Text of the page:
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Learn to Fly
7 day IFR Rating
Two years ago, I wrote 2 articles in this series: Introduction to Flight Profiles and Improving Safety Using Flight Profiles. During these past two years, I've come to a new kind of thinking about integrating this into the required (dual) IFR and Commercial cross country flights. We're really missing the boat when it comes to teaching our students during these two learning experiences. The most obvious missing piece is that we do not really teach phases of flight. Sure we teach checklists and students learn what triggers a checklist. But we don't teach specific skills and events by phase of flight. Instead we teach whatever comes to our mind and whatever happens to come up during the flight.
For the IFR cross country this instructional tactic is important because we're trying to impart structure to the student. Afterall, isn't the entire IFR system based on rigid structure and procedure? Then why aren't we teaching these discrete skills and events within the structure of Phases of Flight? For the commercial cross country requirements, a student obviously wants to earn a living by flying so we should expose them to the rigors of structured flight. The airlines have been doing it this way for years. We should be exposing our commercial students to it as well.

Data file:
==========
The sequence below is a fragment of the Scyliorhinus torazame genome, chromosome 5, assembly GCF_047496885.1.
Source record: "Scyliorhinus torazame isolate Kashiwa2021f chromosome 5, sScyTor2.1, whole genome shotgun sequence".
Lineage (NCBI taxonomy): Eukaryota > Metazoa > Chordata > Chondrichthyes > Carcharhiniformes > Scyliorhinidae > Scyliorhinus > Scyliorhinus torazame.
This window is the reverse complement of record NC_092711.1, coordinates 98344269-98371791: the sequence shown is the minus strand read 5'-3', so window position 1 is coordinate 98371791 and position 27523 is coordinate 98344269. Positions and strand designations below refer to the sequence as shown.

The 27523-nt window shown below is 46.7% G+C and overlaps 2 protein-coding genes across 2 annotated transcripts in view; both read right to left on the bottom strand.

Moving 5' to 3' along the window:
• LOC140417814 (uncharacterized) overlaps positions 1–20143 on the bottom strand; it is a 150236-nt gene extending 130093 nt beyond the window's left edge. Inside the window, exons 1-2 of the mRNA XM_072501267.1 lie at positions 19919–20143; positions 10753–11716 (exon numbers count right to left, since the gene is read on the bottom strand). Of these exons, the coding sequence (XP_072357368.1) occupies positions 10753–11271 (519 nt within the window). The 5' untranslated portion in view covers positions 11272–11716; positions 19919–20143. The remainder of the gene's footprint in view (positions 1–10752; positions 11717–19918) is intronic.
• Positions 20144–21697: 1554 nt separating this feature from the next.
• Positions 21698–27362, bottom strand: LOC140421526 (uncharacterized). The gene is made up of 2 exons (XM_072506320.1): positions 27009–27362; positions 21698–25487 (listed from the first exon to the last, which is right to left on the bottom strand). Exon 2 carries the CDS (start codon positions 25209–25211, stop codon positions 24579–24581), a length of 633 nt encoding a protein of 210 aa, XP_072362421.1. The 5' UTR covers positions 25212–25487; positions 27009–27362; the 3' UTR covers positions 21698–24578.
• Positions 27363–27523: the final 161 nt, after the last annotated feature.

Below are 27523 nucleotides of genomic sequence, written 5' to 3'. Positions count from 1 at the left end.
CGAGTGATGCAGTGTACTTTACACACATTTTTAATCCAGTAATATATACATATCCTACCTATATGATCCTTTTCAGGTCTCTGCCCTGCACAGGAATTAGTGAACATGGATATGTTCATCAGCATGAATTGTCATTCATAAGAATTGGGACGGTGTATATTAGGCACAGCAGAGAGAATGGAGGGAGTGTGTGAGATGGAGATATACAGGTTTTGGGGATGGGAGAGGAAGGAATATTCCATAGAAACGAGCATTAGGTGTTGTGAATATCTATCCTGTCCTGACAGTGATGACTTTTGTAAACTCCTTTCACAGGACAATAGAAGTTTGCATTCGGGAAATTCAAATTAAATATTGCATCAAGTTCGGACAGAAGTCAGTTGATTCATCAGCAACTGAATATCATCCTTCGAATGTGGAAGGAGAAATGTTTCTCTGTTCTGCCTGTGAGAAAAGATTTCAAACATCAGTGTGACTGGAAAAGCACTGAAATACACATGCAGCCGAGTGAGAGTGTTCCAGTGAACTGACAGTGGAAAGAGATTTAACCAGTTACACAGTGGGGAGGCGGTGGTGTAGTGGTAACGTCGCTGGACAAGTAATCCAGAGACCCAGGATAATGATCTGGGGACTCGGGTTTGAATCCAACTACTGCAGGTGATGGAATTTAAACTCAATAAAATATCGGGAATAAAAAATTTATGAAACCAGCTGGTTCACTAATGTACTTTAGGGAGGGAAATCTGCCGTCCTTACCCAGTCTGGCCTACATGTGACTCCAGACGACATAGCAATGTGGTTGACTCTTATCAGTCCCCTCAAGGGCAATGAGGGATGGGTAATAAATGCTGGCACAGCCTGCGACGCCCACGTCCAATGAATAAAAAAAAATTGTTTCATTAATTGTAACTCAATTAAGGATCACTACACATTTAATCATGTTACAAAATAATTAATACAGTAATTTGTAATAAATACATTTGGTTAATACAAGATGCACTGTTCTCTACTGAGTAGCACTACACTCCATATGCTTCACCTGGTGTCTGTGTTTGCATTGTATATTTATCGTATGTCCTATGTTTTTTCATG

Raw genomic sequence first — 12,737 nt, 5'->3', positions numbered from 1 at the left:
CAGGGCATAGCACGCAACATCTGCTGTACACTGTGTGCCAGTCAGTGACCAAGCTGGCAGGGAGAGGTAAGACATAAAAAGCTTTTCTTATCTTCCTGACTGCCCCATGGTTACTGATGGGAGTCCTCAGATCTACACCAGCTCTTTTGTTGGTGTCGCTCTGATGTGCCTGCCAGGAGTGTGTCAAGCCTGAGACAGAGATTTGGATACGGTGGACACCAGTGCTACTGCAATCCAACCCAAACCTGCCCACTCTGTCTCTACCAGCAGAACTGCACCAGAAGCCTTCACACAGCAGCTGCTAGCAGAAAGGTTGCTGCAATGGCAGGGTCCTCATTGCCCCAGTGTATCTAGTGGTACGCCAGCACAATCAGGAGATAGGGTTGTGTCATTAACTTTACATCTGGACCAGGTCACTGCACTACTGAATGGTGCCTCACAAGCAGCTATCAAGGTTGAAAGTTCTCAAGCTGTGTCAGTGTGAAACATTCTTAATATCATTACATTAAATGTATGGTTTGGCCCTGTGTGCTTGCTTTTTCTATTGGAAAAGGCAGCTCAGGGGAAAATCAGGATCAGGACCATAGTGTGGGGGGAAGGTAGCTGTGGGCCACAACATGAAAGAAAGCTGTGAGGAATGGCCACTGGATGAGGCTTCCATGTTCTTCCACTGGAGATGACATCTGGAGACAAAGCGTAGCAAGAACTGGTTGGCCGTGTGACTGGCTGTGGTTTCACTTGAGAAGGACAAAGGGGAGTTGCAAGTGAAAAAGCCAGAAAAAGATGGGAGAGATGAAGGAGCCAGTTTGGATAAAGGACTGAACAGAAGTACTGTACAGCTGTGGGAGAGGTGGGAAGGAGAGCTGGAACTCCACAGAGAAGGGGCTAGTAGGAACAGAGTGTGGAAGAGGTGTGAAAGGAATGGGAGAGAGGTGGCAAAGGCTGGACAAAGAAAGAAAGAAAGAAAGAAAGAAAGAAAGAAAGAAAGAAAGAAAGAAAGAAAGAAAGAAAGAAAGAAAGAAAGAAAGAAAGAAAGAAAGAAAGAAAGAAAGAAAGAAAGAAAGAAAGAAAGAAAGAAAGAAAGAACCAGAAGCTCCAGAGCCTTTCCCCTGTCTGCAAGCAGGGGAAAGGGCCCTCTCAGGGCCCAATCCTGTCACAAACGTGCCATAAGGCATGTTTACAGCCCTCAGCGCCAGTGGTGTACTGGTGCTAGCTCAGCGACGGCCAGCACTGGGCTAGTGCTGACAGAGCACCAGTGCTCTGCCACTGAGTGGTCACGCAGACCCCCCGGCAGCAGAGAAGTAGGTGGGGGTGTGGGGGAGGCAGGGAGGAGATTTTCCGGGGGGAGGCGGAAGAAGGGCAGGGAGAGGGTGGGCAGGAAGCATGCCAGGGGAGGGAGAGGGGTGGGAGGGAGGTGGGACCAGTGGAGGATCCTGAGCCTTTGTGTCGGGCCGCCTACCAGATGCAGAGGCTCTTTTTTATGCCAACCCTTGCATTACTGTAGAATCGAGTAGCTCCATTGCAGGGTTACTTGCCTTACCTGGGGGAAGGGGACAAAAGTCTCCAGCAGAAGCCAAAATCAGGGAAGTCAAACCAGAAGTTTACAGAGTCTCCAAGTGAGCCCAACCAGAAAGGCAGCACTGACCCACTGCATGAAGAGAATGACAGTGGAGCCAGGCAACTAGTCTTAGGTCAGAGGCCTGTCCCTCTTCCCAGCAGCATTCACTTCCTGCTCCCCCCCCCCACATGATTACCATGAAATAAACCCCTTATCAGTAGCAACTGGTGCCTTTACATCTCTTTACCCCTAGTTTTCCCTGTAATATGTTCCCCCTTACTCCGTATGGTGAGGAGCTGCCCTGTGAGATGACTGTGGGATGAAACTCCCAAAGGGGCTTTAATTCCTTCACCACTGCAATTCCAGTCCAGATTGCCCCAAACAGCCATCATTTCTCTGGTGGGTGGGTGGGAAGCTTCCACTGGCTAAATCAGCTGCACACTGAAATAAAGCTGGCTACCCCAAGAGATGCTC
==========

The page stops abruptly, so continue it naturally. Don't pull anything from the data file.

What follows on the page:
How do we do this? Over the last two articles in this series, I'll break out specific learning objectives by phase of flight. You'll be able to use this as a checklist to plan and complete your lesson plan.
Obvious note: all skills are within PTS standards, +/-50 feet, +/-10 degrees heading, standard rate climbs & turns, proper crosswind control takeoff & landing and course tracking, complies with all clearances, complies with FAR/AIM, verbalizes checklists or they're assumed not completed, and completes all maneuvers smoothly, safely, and in a stabilized manner. After all, the student should be ready for his checkride.
After Flight Review